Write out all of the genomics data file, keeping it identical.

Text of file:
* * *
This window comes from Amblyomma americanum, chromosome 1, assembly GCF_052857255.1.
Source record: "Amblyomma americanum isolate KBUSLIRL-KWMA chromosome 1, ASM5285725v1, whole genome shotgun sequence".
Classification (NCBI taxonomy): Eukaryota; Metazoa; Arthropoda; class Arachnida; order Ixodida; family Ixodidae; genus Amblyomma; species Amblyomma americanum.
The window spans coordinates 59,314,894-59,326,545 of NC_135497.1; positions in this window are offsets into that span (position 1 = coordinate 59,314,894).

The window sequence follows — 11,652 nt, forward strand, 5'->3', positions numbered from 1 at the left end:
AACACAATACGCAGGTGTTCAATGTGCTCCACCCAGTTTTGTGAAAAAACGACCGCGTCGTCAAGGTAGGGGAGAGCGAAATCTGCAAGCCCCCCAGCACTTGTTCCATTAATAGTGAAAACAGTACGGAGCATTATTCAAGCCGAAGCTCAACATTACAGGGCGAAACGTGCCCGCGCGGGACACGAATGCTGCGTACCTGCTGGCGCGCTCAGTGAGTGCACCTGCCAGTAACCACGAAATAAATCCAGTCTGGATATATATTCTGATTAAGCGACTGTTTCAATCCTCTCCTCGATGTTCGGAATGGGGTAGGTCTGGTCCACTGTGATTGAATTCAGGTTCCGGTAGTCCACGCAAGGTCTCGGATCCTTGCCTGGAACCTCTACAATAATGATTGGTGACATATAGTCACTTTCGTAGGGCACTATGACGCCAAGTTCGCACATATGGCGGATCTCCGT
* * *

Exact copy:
This window comes from Amblyomma americanum, chromosome 1, assembly GCF_052857255.1.
Source record: "Amblyomma americanum isolate KBUSLIRL-KWMA chromosome 1, ASM5285725v1, whole genome shotgun sequence".
Classification (NCBI taxonomy): Eukaryota; Metazoa; Arthropoda; class Arachnida; order Ixodida; family Ixodidae; genus Amblyomma; species Amblyomma americanum.
The window spans coordinates 59,314,894-59,326,545 of NC_135497.1; positions in this window are offsets into that span (position 1 = coordinate 59,314,894).

The window sequence follows — 11,652 nt, forward strand, 5'->3', positions numbered from 1 at the left end:
AACACAATACGCAGGTGTTCAATGTGCTCCACCCAGTTTTGTGAAAAAACGACCGCGTCGTCAAGGTAGGGGAGAGCGAAATCTGCAAGCCCCCCAGCACTTGTTCCATTAATAGTGAAAACAGTACGGAGCATTATTCAAGCCGAAGCTCAACATTACAGGGCGAAACGTGCCCGCGCGGGACACGAATGCTGCGTACCTGCTGGCGCGCTCAGTGAGTGCACCTGCCAGTAACCACGAAATAAATCCAGTCTGGATATATATTCTGATTAAGCGACTGTTTCAATCCTCTCCTCGATGTTCGGAATGGGGTAGGTCTGGTCCACTGTGATTGAATTCAGGTTCCGGTAGTCCACGCAAGGTCTCGGATCCTTGCCTGGAACCTCTACAATAATGATTGGTGACATATAGTCACTTTCGTAGGGCACTATGACGCCAAGTTCGCACATATGGCGGATCTCCGT